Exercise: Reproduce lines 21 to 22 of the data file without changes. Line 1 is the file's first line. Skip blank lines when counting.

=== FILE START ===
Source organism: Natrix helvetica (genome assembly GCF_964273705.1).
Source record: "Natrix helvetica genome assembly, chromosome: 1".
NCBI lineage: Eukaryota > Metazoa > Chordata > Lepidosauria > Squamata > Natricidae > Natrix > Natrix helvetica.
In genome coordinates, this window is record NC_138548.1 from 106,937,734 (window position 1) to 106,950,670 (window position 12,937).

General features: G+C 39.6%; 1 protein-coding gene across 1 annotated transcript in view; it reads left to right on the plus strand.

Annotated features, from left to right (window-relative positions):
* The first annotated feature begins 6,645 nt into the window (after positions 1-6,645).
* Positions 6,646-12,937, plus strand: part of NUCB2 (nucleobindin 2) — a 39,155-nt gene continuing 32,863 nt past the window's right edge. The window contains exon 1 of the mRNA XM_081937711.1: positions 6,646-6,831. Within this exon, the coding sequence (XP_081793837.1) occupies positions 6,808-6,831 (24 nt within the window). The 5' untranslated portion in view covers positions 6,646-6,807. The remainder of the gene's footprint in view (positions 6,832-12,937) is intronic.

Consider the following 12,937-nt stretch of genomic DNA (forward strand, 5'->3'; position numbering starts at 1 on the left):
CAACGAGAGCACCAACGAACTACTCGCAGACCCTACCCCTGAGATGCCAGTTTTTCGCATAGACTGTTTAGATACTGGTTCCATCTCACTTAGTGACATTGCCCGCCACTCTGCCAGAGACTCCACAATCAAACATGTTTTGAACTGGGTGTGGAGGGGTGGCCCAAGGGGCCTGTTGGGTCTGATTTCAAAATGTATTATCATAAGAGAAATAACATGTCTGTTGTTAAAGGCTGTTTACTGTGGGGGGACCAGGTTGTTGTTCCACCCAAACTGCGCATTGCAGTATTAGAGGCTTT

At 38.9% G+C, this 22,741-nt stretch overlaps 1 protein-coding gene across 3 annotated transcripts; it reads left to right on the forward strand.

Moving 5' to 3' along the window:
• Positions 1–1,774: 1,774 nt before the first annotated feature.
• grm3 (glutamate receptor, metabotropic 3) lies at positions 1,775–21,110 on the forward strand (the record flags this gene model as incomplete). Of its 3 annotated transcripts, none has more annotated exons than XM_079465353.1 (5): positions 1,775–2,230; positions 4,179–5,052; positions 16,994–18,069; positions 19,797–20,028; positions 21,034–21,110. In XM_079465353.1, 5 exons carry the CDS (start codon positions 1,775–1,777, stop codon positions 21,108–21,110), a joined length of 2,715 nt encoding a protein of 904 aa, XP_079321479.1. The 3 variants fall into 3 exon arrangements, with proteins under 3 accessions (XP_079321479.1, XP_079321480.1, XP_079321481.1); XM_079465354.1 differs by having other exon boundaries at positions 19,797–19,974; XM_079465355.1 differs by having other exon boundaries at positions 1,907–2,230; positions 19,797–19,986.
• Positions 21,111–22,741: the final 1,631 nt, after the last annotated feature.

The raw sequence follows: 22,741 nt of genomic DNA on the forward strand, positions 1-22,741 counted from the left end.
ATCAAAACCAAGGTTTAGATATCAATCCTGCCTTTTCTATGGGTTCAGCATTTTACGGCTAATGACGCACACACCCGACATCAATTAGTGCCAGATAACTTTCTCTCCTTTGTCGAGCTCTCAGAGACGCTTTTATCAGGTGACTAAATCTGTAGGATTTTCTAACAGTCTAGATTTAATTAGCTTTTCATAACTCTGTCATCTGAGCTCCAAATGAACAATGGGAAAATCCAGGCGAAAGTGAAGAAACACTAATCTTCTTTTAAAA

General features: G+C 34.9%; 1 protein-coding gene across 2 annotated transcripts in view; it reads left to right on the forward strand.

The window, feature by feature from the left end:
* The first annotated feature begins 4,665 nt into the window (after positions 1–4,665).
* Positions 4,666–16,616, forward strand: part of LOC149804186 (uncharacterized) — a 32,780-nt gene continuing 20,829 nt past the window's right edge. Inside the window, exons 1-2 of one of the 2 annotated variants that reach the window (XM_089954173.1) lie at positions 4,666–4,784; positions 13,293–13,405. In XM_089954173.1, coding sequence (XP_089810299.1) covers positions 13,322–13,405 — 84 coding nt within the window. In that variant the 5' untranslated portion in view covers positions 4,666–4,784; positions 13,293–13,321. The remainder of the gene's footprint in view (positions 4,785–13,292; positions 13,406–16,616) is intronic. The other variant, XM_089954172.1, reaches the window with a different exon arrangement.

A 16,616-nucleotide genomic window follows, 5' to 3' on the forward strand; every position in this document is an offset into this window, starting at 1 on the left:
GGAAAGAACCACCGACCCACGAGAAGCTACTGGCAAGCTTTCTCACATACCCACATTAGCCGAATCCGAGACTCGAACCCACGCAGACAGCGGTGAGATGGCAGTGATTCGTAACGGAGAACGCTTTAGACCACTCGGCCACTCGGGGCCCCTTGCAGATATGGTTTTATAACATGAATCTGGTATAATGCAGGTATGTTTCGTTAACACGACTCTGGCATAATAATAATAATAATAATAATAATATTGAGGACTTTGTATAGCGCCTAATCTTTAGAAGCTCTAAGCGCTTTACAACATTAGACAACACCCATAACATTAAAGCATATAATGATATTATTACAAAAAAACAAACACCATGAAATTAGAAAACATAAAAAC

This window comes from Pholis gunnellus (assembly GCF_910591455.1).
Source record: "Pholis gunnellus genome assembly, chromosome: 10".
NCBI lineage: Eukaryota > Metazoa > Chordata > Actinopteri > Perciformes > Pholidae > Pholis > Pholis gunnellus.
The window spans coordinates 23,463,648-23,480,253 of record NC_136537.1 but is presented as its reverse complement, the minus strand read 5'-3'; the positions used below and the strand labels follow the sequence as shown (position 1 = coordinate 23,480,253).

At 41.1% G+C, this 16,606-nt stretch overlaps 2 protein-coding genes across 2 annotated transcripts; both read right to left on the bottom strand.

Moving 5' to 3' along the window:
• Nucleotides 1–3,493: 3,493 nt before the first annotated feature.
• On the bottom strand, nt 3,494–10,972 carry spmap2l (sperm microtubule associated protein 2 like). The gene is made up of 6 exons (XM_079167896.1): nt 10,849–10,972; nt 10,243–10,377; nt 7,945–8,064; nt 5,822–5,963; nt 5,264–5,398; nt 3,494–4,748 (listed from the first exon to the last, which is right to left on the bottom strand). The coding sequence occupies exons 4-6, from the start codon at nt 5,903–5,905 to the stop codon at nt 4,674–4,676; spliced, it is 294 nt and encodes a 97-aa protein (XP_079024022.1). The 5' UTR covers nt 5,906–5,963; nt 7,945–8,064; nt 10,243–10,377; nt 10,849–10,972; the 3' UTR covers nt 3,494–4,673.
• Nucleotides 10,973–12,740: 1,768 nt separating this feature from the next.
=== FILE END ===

* Positions 4,666–16,616, forward strand: part of LOC149804186 (uncharacterized) — a 32,780-nt gene continuing 20,829 nt past the window's right edge. Inside the window, exons 1-2 of one of the 2 annotated variants that reach the window (XM_089954173.1) lie at positions 4,666–4,784; positions 13,293–13,405. In XM_089954173.1, coding sequence (XP_089810299.1) covers positions 13,322–13,405 — 84 coding nt within the window. In that variant the 5' untranslated portion in view covers positions 4,666–4,784; positions 13,293–13,321. The remainder of the gene's footprint in view (positions 4,785–13,292; positions 13,406–16,616) is intronic. The other variant, XM_089954172.1, reaches the window with a different exon arrangement.

A 16,616-nucleotide genomic window follows, 5' to 3' on the forward strand; every position in this document is an offset into this window, starting at 1 on the left: